She earned a bachelor’s, magna cum laude, in elementary education and a master’s in elementary teacher leader, both from Murray State University. She is a National Board Certified Middle Childhood Generalist and is completing her second master’s from MSU, this time in administration.
David “Brian” McDowell
David “Brian” McDowell said the Presidential Award is “validation of time spent writing grants to purchase resources, developing relationships with community members to make experiences more authentic, learning the skills needed to offer the latest technology and exploring strategies to ensure all students’ needs are met.”
“The work of continuous improvement is tough but infinitely rewarding,” he added. “It is awesome that by doing what you love, you are able to receive recognition that will support your ongoing efforts to do even more.”
McDowell is currently a STEM and science teacher at Highlands Middle School in northern Kentucky. He spent the previous 17 years of his 26-year teaching tenure facilitating STEM and science experiences for Mason County Middle School.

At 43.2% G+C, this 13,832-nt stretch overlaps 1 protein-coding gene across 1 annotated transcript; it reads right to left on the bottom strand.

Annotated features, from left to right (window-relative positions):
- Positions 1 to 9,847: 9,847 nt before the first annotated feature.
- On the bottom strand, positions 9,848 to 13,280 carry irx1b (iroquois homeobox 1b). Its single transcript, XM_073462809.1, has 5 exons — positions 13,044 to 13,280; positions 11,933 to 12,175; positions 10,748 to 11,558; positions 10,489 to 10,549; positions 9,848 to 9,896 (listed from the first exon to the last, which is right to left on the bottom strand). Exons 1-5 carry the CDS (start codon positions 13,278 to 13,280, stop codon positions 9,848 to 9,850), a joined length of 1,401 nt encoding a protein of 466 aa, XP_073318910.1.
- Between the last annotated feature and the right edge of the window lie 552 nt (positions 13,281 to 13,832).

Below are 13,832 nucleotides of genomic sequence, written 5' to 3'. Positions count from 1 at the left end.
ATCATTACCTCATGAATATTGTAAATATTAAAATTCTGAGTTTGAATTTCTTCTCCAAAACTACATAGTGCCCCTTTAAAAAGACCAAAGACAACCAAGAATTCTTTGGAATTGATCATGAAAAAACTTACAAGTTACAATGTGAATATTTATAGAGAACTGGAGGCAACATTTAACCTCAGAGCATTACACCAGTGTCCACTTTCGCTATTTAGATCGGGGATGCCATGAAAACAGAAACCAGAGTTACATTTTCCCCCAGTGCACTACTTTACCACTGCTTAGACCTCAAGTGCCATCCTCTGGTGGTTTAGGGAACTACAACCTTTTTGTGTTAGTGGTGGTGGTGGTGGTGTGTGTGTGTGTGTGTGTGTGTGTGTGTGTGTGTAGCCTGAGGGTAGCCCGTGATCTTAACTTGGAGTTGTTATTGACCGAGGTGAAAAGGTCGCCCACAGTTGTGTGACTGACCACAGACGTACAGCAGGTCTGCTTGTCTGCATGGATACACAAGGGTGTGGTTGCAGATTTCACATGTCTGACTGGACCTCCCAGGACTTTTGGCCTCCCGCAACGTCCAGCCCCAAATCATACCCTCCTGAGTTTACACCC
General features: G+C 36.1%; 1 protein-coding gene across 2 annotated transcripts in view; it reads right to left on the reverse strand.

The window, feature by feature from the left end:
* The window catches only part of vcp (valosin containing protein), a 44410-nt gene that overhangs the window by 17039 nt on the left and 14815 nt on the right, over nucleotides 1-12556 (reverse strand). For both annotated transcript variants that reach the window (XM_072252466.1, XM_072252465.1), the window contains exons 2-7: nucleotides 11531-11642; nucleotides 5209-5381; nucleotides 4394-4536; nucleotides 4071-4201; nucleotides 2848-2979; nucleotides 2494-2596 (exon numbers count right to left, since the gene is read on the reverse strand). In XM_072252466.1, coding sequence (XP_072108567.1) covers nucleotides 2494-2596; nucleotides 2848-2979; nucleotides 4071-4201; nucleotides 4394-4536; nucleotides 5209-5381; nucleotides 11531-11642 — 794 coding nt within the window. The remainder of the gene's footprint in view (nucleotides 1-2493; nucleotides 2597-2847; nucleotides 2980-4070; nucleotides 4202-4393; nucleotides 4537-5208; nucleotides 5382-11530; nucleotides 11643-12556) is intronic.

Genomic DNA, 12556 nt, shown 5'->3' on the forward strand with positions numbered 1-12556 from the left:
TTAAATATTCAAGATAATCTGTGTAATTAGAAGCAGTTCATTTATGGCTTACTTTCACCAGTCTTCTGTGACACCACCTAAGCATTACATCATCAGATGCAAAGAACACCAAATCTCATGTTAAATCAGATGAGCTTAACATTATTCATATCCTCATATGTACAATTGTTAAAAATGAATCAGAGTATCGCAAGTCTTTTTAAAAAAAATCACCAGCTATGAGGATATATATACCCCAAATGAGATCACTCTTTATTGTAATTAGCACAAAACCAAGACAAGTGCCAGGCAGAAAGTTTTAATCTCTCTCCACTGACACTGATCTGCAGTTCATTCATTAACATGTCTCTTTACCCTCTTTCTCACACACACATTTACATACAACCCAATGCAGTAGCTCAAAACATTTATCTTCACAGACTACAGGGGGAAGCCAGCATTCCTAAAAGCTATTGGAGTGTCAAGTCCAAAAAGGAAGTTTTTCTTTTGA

At Mason County Middle, he developed the Teaching in the Margins trail in which students use observation and inference to devise evidence-based explanations for data collected about dinosaur tracks. Margin activities included a dinosaur trackway (a permanent concrete trail of dinosaur footprints that he built at the school), bone assemblage and others, all intended to foster excitement and spontaneity and improvisation among students and to prompt them to take risks. Using the dinosaur trackway as inspiration, he co-authored an article for the National Science Teaching Association’s (NSTA’s) Science Scope called “Making Sense of Dinosaur Tracks.”
McDowell has received the Kentucky Science Teachers Association’s Middle School Teacher of the Year Award, the NSTA’s Inquiry Based Teaching Award and the NSTA’s Robert E. Yager Exemplary Teaching Award. He has been awarded more than $70,000 in grants.